Hence the mixed label. What you will find yourself admitting is Songbird had potential in more ways than one. It’s just, the problem is, nearly every avenue and every way it could have tapped into that potential, it did so without commitment to fully exploring what each scenario could mean. Be it two people in love who cannot have physical contact. The isolation that comes from being one of a handful of people who can traverse the real world freely, or being part of a system that has you as the symbol for tyranny. I could go on and on, and because of that, Songbird is immensely frustrating.
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With Sara’s grandmother possibly having COVID, based on a fever and the quality of her lungs, the Department of Sanitation is ready to swoop right in, and this means Sara and her grandmother being forced to what is touted as a death camp. However, thanks to Nico, and his connections, he gets a bracelet that says she is immune and works on a way out.
Which, we find out when Sara is being transported, is true – She was actually immune to COVID. It’s just, she didn’t have the opportunity to be tested. Making it so, while Sara and Nico illegally get out of Los Angeles, they are free.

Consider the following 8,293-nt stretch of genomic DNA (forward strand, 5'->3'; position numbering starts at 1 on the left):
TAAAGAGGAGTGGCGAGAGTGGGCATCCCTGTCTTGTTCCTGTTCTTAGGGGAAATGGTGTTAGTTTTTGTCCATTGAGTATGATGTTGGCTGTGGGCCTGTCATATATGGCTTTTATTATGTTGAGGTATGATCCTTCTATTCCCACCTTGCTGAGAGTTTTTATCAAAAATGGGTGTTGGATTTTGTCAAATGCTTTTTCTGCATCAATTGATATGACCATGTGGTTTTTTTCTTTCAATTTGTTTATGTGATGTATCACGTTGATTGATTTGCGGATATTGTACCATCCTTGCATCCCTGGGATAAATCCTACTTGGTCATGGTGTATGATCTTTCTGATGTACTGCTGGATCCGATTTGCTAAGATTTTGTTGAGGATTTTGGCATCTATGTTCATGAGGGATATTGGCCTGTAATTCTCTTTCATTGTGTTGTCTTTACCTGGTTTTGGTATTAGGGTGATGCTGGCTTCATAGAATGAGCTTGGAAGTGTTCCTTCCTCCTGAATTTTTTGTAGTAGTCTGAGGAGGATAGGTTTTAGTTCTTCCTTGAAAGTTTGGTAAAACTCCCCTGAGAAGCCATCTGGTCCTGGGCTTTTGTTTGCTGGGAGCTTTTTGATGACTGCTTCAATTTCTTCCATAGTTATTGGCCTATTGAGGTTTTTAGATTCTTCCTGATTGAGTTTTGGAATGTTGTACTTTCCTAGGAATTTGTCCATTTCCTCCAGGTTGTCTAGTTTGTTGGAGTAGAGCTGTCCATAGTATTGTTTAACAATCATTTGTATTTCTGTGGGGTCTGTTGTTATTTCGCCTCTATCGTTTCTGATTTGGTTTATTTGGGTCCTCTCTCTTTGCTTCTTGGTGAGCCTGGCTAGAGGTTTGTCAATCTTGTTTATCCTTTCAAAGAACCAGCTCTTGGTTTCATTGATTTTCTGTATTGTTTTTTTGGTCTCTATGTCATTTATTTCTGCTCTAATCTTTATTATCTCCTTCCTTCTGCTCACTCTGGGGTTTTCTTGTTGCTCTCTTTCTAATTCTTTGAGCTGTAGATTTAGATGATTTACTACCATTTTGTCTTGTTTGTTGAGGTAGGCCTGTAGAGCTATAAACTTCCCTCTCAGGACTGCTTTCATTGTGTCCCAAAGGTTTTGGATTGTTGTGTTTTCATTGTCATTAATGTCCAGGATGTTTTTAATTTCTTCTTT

As for the rest? Well, William is killed by a man named Michael, who works for Nico’s boss Lester. For with Michael growing close to May, a singer whose career stalled once the pandemic hit, he didn’t take well to William manipulating May into having sex with him. So when William got out of pocket and threatened violence, Michael, using his drone and military expertise, he killed William.
And naturally, Emmett dies in the end as well. He is killed by Nico after one of their tussles and left for dead.
Does Songbird Have Sequel Potential?
I think it is less about there is sequel potential and whether or not Songbird deserves a sequel if it doesn’t want to take its subject matter seriously. Because, after a three-month jump, we know Nico and Sara are alive, as are May and others. However, what would they do beyond what we saw already is the question?
It Doesn't Dive Into All It Could - 70%
The Villains - 72%
The Core Relationship - 76%
What you will find yourself admitting is Songbird had potential in more ways than one. It's just, the problem is, nearly every avenue and every way it could have tapped into that potential, it did so without commitment to fully exploring what each scenario could mean.